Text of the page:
11:25 February 23, 2010 by michael4096
...or rather BSE, Bad Simple English...
As "kiss", "and" and "ride" were german words long before they became english words, would it not be better to use the phrase BSG, Badly Spelt German?
15:49 February 23, 2010 by bernie1927
The French are trying to keep their language clean while Germany apes the Americans. It is kind of sad but it demonstrates - again - a lack of pride. The same thing happened during the time of Frederick the Great when French was adopted. Who are they trying to impress? I think it's about time that Germany develops a backbone.
18:33 February 23, 2010 by Paul S.
Sorry, this phrase has been used all along the East coast of the USA for over 20 years. Every Washington, DC metro stop that has parking has a "Kiss and Ride" area. Every Virginia elementary school (for 6-12 year old kinder) has a "Kiss and Ride" area. American English (as opposed to British English) is a language that is used by the people, for the people, etc. Language should be used any darn way people wish to use it. Loosen up a bit, enjoy life a bit, and try to get over yourself.
19:18 February 23, 2010 by Jim09
Dear Krauts? Wow is this just me or does this sound quite racist?

Also funny how the author is trying to rip the "Kiss and Ride" term apart even tho it's actually real common...
23:19 February 23, 2010 by css1971

I live near Konigs Wusterhausen, work in Berlin and the Airport Express quite often does not stop at the airport if it's running late...Sitting in the train, the loudspeaker comes on and they mention the train is changing schedule and won't be stopping at the airport... And I'm sitting in the carriage with great big white "Airport Express" sign written on the site. Couldn't believe it the first couple of times.

I'm guessing they get penalised more for being late.
08:28 February 25, 2010 by alexingohr
When Germans cannot read their own langauge how do you expect them to understand English?

Take for example, "This is a no smoking platform / railway station", that is in English and German - or is it that these German cigarette smoking people are simply illiterate?
00:32 February 27, 2010 by 0234maxwell
Hello to all my freinds in Germany -- since I now have a child (baby girl) in Germany and have a few freinds in the Kohl pot even though I spend more than half a year in Australia I feel qualified to comment on this subject -- my general view is that most Germans are relaxed about most things except giving their hard earned tax euros away to anyone who is "bludging" -aussie > rorting - english --the system. I regularly butcher the german language as I dont speak it very well and I thank the Germans for being understanding. This issue has all the hallmarks (signs) of a political game!!!!!!!!!!!!!!!!!!!!!!!!!!!!!!!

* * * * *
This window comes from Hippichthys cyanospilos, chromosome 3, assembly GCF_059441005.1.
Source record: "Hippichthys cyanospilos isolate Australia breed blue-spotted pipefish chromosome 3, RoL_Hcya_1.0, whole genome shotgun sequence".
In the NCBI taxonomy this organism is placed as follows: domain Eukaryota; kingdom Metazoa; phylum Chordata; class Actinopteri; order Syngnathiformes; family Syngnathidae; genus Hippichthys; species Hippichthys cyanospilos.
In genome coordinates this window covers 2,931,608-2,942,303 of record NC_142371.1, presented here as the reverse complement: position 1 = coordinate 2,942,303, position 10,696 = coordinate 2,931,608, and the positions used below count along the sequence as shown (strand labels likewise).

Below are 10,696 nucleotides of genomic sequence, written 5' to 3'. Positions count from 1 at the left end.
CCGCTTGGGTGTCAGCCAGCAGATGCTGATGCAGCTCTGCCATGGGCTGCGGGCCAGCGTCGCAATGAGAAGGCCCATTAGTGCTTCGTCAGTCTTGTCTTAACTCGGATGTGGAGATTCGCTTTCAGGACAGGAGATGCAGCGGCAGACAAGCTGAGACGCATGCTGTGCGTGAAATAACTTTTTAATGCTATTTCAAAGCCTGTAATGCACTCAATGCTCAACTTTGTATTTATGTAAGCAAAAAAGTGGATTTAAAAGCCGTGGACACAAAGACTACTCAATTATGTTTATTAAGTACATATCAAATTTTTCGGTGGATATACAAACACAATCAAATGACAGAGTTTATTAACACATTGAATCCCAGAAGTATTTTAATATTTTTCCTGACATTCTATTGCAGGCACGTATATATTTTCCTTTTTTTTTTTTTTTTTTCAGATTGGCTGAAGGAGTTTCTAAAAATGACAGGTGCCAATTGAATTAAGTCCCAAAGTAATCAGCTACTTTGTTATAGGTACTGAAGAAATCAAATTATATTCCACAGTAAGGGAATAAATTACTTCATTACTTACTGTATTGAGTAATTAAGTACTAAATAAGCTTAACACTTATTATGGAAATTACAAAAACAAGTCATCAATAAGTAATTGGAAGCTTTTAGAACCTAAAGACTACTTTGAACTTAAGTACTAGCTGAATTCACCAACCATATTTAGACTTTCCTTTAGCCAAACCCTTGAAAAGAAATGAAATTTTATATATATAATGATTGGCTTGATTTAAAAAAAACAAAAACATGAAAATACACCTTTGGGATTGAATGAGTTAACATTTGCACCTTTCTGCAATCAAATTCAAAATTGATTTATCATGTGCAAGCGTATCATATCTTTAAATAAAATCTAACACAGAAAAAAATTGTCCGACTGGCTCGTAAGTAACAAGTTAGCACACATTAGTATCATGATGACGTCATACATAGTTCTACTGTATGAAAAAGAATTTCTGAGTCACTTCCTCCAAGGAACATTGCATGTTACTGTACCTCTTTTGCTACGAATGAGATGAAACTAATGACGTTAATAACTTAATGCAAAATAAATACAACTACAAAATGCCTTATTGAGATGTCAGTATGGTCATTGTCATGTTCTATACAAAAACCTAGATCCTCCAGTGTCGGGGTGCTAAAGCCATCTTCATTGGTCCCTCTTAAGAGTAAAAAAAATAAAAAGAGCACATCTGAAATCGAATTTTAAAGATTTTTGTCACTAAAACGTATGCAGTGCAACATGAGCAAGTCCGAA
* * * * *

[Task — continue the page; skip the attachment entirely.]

00:52 February 28, 2010 by madgerman1
This is very racist at germans in general. Learn the languge or get out of germany!
01:07 February 28, 2010 by sc123
I agree, people need to learn the language. I mean you don't see German written everywhere in the U.S.
15:02 March 1, 2010 by scout1067
Yeah you don't see German everywhere in the States, you see Spanish instead. But if we stick up for English at home we are racists. I think its great that they are reverting to German. In the end it wont matter because everybody in the world will be speaking English in 3-4 generations anyway.
15:39 March 1, 2010 by Ami-Girl
And I don't see anyone at all who's mentioned the ENTIRE Washtington, DC "Metro" (rail) system! At EACH station (where parking is available), there is a "Kiss-and-Ride" area!!! Washington, DC, for goodness' sake!! It's not NY or L.A., but it's still huge! Are we to believe that Washingtonians are NOT true English-speakers, since this "Kiss-and-Ride" term is such "Bad, Simple English?!?" I don't think so, Mr. Boyes. So can we really blame the Deutsche Bahn for using THIS PARTICULAR phrase? No! However, I can fully understand the Deutsche Bahn's reputation for OTHER "BSE" mishaps - and there are many. I just feel as if the basis for the article (focusing on "Kiss-and-Ride") is rather weak. Perhaps you should have chosen a different phrase.
21:16 March 1, 2010 by aunty.franny
The problem with the bad English is the way Germany are tought it in school. They prefer Germans to teach English, even though their English is often bad to incomprehensible, and the grammar books they use are wrong. If you tell them they have made a mistake, they don't or won't believe you, claiming this is what they were taught and it is correct. They try to tell me that I don't know English anyway, as I am an American instead of British. I am still trying to convince them that only married women are Mrs., but they learn in school here that Mrs. is the correct translation for Frau, which all German women are, so there you have it!

My favorite mix of German and English is the "Hit of the day" advertised on posters in front of German and Austrian restaurants. Only they combine the 2 languages to make: "Tageshit". I laugh every time I read that, and can't imagine what it must taste like!
11:54 March 2, 2010 by gazzabytes
To madgerman1: are you suggesting that Germany ban non-german speaking travellers/tourists? English is the language hundreds of millions of people around the world have as a second language, and I am sure, appreciate to be able to understand at least a little of of what is happening on their train journey to their business meeting or connecting flight at another airport. Credit to Deutsche Bahn for trying to make travellers a little more welcome in this country.